In general, killifish dislike water currents that are too strong or that move too rapidly, they prefer little or no movement of the water.
As for filtration, if you have a small tank, it may accumulate waste quickly, so you need to use a filter. But the filter can cause strong currents. To avoid it, you can do small, frequent water changes regularly instead.
Toxins will be removed by a filter, and in a small tank, the most common type of filter to use is a simple box filter with filter sponges or filter wool.
The Best Tank Mates For Killifish
Killifish are found across a wide range of geographic regions. Any other fish that lives in these conditions could therefore be regarded as having the potential to make a good tank mate.
As the killifish occupy the top half of the tank, it would be best to keep them with other peaceful species that are bottom-dwelling fish. They will never infringe upon each other’s territory and do not show aggression. There are two common bottom-dwelling species of fish: the Corydoras and the Kuhli loaches.
There are also a few good tank mates that you might like: Tetras, Rasboras, and livebearers of a similar size.
You should always avoid any species that have a similar appearance to the male version of the killifish. As well as that, make sure to avoid larger and more aggressive fish such as angelfish and barbs. These larger fish should be avoided because they will only cause stress to your fish.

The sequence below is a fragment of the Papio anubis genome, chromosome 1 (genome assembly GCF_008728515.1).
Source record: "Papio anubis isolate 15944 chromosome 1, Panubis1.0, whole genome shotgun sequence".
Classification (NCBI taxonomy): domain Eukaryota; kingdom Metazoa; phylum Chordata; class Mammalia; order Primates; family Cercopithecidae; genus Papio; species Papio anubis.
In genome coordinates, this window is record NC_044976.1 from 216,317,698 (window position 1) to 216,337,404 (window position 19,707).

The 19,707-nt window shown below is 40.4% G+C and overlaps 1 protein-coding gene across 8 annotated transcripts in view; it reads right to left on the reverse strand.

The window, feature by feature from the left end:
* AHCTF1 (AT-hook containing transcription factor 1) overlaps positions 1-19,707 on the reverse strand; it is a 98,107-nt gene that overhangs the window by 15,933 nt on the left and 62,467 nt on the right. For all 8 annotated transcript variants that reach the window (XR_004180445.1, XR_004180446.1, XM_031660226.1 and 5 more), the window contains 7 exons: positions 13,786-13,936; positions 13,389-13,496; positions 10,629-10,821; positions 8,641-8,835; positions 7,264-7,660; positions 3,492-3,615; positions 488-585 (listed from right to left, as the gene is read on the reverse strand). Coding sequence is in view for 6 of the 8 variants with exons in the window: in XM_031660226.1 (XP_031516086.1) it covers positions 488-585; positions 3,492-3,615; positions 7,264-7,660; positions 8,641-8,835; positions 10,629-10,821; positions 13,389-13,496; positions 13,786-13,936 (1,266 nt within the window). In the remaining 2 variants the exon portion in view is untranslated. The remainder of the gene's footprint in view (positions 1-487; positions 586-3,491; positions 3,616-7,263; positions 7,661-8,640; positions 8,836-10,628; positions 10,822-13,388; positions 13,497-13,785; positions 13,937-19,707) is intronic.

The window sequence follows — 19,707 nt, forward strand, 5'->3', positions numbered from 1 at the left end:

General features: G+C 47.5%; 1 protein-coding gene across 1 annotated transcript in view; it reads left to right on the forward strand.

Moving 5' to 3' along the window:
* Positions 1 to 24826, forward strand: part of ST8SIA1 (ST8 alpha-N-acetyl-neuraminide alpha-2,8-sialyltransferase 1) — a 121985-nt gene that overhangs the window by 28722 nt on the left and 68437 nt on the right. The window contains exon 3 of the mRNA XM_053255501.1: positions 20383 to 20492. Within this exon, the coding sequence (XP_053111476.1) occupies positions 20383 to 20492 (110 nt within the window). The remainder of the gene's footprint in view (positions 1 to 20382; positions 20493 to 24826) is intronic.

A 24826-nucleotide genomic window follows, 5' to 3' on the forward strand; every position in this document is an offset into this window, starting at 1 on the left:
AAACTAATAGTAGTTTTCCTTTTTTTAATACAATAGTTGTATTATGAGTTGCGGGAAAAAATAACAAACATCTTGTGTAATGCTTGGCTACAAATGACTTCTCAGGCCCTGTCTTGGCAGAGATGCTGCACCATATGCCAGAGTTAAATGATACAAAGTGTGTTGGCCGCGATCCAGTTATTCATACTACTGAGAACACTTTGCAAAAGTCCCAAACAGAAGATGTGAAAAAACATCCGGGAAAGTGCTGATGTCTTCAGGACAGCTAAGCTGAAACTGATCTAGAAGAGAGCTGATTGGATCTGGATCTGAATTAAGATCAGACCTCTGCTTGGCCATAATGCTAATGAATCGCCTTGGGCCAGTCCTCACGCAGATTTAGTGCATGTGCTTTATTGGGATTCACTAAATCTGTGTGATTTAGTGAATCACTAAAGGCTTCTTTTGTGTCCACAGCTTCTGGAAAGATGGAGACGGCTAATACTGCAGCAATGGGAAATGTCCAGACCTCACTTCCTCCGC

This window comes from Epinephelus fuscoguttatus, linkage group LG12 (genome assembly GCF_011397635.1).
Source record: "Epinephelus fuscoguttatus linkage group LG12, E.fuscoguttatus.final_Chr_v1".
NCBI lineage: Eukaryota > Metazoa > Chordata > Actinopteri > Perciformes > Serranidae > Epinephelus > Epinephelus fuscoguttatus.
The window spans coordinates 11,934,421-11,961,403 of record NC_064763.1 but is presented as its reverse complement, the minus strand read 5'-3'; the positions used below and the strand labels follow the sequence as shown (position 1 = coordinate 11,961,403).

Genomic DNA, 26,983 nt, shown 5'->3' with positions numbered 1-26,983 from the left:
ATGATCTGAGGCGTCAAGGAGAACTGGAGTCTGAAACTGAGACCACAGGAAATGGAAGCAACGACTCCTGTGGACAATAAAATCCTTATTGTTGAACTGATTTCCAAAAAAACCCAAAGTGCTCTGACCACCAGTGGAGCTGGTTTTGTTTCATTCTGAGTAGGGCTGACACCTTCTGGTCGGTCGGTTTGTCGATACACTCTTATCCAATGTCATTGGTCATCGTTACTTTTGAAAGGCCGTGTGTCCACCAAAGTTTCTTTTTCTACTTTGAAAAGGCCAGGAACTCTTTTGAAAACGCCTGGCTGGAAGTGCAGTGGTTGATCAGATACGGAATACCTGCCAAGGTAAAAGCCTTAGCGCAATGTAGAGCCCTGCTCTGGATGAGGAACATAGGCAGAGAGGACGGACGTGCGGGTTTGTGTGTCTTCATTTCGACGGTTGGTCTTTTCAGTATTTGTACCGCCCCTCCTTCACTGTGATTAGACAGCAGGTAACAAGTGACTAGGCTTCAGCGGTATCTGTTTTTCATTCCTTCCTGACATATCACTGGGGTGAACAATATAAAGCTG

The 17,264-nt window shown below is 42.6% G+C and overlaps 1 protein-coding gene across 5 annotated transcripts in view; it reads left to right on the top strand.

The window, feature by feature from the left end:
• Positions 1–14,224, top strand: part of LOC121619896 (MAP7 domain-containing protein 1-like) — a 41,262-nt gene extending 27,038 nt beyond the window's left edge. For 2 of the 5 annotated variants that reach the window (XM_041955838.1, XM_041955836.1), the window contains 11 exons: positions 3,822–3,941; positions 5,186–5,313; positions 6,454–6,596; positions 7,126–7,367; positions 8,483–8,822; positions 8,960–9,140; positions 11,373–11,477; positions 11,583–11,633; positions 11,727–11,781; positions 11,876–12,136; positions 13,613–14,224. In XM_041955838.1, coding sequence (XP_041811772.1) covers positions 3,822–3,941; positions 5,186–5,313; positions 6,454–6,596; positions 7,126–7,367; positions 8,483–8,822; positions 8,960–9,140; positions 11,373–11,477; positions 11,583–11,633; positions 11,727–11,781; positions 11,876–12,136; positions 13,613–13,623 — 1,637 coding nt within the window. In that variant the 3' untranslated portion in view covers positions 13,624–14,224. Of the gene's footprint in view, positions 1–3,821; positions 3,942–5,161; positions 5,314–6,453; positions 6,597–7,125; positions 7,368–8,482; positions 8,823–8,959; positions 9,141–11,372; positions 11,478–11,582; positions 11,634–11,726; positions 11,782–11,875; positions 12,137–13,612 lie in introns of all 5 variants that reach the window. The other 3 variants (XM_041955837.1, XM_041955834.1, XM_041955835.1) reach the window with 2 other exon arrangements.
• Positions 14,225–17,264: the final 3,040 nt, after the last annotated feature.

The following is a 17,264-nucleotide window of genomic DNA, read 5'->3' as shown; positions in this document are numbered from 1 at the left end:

In addition, smaller fish (like fry) should also be avoided since they will be considered prey.
Invertebrates like shrimp and snails also should be avoided if you don’t want them to be an expensive and tasty snack for killifish.
You should keep in mind that all tank mates should be able to live in soft, acidic waters with low light. Additionally, when feeding your fish, make sure they don’t compete for food with each other.
Video About Killifish Aquarium Setup
Do killifish need an air pump?
No, killifish do not require an air pump as they are a hardy species.
How big of a tank do a killifish need?
The small size of killifish makes them perfect for nano and desktop aquariums. A trio of species can be housed in a tank of five to ten gallons in species tanks. For community setups or if you intend to keep more than one male, you should consider keeping an aquarium of 20 gallons or larger.
How many killifish can fit comfortably in a 5-gallon tank?
In a 5-gallon aquarium, you can house two Killifish, since they each require at least 2 gallons of space. But when it comes to male killifish, only keep one male in the tank because they can show aggression towards other males if kept together.
Killifish are some of the most stunning fish around and deserve more attention in the fishkeeping hobby. They are a great choice for any fish keeper, regardless of their experience level.
To make Killifish live healthy, happy, and increasingly beautiful, it requires you to take care of them properly, especially having an appropriate killifish aquarium setup.
Annette M. Chaney is an experienced marine biologist with over 20 years of experience as an aquarist and fishkeeper. She started her first aquarium at a young age, filling it with frogs and goldfish obtained from the ten-cent pet store.
Annette grew up caring for and breeding African Cichlids, which led to a hobby in high school that doubled as a profitable means. Attending Reed College gave her time to solidify herself as an accomplished aquarium caretaker with an eye for sales. After that, from 2009 – 2013, she studied at Roger Williams University – one of the most prestigious universities for Aquaculture and Aquarium in USA. She is the founder of AquariumCircle since 2010